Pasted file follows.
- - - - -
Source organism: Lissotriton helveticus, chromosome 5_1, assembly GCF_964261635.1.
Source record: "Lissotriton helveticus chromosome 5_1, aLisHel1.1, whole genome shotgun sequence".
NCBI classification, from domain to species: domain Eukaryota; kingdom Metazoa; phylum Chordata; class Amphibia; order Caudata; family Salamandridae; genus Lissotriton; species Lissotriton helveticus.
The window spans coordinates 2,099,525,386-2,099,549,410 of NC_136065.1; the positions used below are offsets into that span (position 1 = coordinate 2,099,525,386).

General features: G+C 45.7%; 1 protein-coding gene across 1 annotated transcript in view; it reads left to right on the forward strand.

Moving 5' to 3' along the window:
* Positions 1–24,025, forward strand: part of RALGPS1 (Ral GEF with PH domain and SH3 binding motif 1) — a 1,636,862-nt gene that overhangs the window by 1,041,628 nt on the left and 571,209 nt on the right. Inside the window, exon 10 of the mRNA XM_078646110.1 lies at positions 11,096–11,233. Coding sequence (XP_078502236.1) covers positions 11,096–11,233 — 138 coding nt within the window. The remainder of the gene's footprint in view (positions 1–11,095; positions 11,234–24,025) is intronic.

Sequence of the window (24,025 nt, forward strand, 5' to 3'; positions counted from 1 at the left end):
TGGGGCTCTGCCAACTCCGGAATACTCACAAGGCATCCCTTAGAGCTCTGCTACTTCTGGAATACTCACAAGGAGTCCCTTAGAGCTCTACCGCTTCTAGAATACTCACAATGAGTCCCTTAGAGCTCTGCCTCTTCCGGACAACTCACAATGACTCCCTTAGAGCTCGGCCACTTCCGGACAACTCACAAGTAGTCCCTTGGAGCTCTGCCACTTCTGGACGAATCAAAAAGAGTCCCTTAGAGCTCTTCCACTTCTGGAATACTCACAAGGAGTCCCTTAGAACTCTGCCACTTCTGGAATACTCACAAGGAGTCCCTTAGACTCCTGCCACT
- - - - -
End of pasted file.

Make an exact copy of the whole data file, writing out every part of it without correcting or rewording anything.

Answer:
Source organism: Lissotriton helveticus, chromosome 5_1, assembly GCF_964261635.1.
Source record: "Lissotriton helveticus chromosome 5_1, aLisHel1.1, whole genome shotgun sequence".
NCBI classification, from domain to species: domain Eukaryota; kingdom Metazoa; phylum Chordata; class Amphibia; order Caudata; family Salamandridae; genus Lissotriton; species Lissotriton helveticus.
The window spans coordinates 2,099,525,386-2,099,549,410 of NC_136065.1; the positions used below are offsets into that span (position 1 = coordinate 2,099,525,386).

General features: G+C 45.7%; 1 protein-coding gene across 1 annotated transcript in view; it reads left to right on the forward strand.

Moving 5' to 3' along the window:
* Positions 1–24,025, forward strand: part of RALGPS1 (Ral GEF with PH domain and SH3 binding motif 1) — a 1,636,862-nt gene that overhangs the window by 1,041,628 nt on the left and 571,209 nt on the right. Inside the window, exon 10 of the mRNA XM_078646110.1 lies at positions 11,096–11,233. Coding sequence (XP_078502236.1) covers positions 11,096–11,233 — 138 coding nt within the window. The remainder of the gene's footprint in view (positions 1–11,095; positions 11,234–24,025) is intronic.

Sequence of the window (24,025 nt, forward strand, 5' to 3'; positions counted from 1 at the left end):
TGGGGCTCTGCCAACTCCGGAATACTCACAAGGCATCCCTTAGAGCTCTGCTACTTCTGGAATACTCACAAGGAGTCCCTTAGAGCTCTACCGCTTCTAGAATACTCACAATGAGTCCCTTAGAGCTCTGCCTCTTCCGGACAACTCACAATGACTCCCTTAGAGCTCGGCCACTTCCGGACAACTCACAAGTAGTCCCTTGGAGCTCTGCCACTTCTGGACGAATCAAAAAGAGTCCCTTAGAGCTCTTCCACTTCTGGAATACTCACAAGGAGTCCCTTAGAACTCTGCCACTTCTGGAATACTCACAAGGAGTCCCTTAGACTCCTGCCACT